OECD Investment Policy Reviews: Tunisia 2012

image of OECD Investment Policy Reviews: Tunisia 2012

The Investment Policy Review examines Tunisia’s investment regime and how it has influenced investor decisions, as well as its shortcomings under the former political regime. It reflects on developments after the 2011 revolution which opened the way for enhanced reforms on investment, including the preparation of a new Investment Code. The new authorities also show commitments to enhance responsible business conduct and to improve the investment framework in support of a green economy. In recognition of recent efforts to enhance its investment climate, Tunisia became the 44th country to adhere to the OECD Declaration on International Investment and Multinational Enterprises. As an adherent to the Declaration, Tunisia commits to providing national treatment to foreign investors – within the limits of the legal restrictions mentioned in the Review – and to promoting responsible business conduct, in line with the OECD Guidelines on Multinational Enterprises, including through the establishment of a National Contact Point. In turn, the country benefits from similar assurances from other adherents to treat Tunisian investors fairly.

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Introduction and executive summary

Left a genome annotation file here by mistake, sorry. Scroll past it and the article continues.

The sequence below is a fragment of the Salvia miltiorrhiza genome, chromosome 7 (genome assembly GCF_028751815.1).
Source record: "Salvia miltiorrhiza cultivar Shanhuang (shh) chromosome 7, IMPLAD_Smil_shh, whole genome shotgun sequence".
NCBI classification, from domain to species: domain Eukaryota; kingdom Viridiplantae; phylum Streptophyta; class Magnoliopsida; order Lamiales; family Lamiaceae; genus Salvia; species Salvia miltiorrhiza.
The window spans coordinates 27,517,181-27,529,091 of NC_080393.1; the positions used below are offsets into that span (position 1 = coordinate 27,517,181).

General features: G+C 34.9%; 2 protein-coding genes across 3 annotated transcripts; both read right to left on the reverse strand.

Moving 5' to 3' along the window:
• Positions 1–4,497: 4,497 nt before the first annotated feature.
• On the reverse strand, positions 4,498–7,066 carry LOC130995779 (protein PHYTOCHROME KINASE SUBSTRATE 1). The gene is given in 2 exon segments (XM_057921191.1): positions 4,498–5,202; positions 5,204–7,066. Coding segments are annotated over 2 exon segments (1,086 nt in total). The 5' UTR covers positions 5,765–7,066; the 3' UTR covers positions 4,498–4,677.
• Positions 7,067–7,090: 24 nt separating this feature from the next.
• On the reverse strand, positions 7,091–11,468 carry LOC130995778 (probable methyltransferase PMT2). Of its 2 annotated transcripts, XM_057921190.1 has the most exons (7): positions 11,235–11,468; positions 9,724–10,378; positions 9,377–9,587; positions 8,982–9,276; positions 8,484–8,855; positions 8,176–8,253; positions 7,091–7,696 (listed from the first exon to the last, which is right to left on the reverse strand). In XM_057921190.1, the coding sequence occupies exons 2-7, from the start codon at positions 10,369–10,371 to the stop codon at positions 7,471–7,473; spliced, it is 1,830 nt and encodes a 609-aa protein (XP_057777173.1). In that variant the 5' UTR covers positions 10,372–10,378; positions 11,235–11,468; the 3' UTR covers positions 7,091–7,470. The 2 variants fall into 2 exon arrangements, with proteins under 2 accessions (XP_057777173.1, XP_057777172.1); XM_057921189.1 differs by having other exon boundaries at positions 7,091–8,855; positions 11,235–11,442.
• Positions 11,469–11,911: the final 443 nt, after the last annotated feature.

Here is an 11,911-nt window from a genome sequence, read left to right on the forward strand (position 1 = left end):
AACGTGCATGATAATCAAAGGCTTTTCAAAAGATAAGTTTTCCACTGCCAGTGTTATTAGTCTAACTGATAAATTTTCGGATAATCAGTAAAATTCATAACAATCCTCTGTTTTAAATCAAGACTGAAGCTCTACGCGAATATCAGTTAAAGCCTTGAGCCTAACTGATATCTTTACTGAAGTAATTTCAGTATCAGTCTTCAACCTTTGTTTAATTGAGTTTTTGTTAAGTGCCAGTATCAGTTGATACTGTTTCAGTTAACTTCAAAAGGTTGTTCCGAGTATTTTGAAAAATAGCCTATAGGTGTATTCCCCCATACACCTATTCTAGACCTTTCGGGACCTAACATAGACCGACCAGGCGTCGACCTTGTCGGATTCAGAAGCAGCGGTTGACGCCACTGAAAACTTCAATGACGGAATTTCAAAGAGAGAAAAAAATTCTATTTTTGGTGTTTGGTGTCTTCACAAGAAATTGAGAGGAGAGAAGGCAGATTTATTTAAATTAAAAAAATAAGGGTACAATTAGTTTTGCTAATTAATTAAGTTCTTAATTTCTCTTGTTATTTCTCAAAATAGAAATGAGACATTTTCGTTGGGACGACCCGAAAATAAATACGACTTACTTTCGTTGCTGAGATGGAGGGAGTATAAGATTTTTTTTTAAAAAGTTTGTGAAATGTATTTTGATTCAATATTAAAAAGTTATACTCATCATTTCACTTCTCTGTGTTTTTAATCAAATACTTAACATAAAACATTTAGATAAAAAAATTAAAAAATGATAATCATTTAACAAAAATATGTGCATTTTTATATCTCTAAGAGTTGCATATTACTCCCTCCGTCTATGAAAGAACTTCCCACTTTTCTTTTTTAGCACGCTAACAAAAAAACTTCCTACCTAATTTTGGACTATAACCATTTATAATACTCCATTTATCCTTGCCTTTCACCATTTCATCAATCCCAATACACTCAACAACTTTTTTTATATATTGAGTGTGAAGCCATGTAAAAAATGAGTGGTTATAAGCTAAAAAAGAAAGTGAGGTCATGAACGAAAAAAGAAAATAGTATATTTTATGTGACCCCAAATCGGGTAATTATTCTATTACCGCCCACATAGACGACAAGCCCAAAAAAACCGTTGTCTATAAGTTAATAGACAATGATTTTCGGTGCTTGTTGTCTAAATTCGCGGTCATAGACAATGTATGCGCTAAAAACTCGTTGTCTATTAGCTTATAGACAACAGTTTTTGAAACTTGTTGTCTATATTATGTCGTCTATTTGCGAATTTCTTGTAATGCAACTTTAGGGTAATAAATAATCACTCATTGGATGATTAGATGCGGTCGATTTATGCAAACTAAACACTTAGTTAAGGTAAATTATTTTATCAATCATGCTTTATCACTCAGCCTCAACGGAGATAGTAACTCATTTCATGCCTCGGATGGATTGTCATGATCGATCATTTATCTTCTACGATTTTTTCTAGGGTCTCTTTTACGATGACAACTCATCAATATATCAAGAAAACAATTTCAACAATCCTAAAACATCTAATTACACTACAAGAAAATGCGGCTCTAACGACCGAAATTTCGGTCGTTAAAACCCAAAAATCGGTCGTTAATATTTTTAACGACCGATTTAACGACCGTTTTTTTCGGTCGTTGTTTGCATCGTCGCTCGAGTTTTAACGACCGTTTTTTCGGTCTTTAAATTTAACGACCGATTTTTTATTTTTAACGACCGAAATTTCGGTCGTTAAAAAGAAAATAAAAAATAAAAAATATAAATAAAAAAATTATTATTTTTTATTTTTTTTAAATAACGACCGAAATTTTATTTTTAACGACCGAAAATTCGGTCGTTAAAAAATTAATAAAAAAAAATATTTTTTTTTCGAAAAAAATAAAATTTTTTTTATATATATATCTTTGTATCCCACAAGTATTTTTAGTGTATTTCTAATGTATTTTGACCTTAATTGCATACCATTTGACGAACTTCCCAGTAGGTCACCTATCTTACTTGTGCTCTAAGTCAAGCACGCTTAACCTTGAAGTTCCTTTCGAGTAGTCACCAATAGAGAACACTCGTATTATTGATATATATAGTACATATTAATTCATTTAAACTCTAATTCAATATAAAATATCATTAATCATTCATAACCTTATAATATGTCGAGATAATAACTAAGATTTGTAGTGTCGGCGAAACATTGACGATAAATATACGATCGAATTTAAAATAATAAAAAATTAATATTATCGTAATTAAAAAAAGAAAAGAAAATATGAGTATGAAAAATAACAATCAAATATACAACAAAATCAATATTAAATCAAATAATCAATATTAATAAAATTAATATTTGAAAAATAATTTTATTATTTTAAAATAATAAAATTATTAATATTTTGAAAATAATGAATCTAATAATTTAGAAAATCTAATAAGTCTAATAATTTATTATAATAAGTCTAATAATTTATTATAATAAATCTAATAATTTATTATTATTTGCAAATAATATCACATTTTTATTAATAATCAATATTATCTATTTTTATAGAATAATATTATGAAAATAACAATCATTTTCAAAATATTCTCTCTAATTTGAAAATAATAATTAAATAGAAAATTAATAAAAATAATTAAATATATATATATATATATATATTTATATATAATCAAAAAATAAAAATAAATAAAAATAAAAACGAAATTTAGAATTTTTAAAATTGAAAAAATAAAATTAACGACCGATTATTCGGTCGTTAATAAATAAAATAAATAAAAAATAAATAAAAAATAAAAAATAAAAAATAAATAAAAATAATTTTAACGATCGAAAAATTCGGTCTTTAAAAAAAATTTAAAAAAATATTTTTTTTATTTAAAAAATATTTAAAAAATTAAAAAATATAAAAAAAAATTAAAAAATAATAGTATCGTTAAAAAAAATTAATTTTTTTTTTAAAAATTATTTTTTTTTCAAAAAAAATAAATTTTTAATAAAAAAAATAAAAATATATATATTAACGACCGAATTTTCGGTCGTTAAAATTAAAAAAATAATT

The revolution of 14 January 2011 has thrust Tunisia into a new phase of its history. The country is now striving to design and implement a development model that is inclusive, fair and equitable and based on good governance, transparency, citizen participation, regional development, innovation and regional and international integration. Tunisia is beginning its transition with a number of obvious assets. It is an upper-middle-income country, with a fairly sound macroeconomic framework, a relatively well diversified economy and human development indicators that are above the regional average and close to those of OECD countries. Yet Tunisia faces some serious socioeconomic problems, most notably unemployment and regional economic and social disparities, compounded by the dysfunctional elements that characterised the former regime, such as corruption and nepotism.

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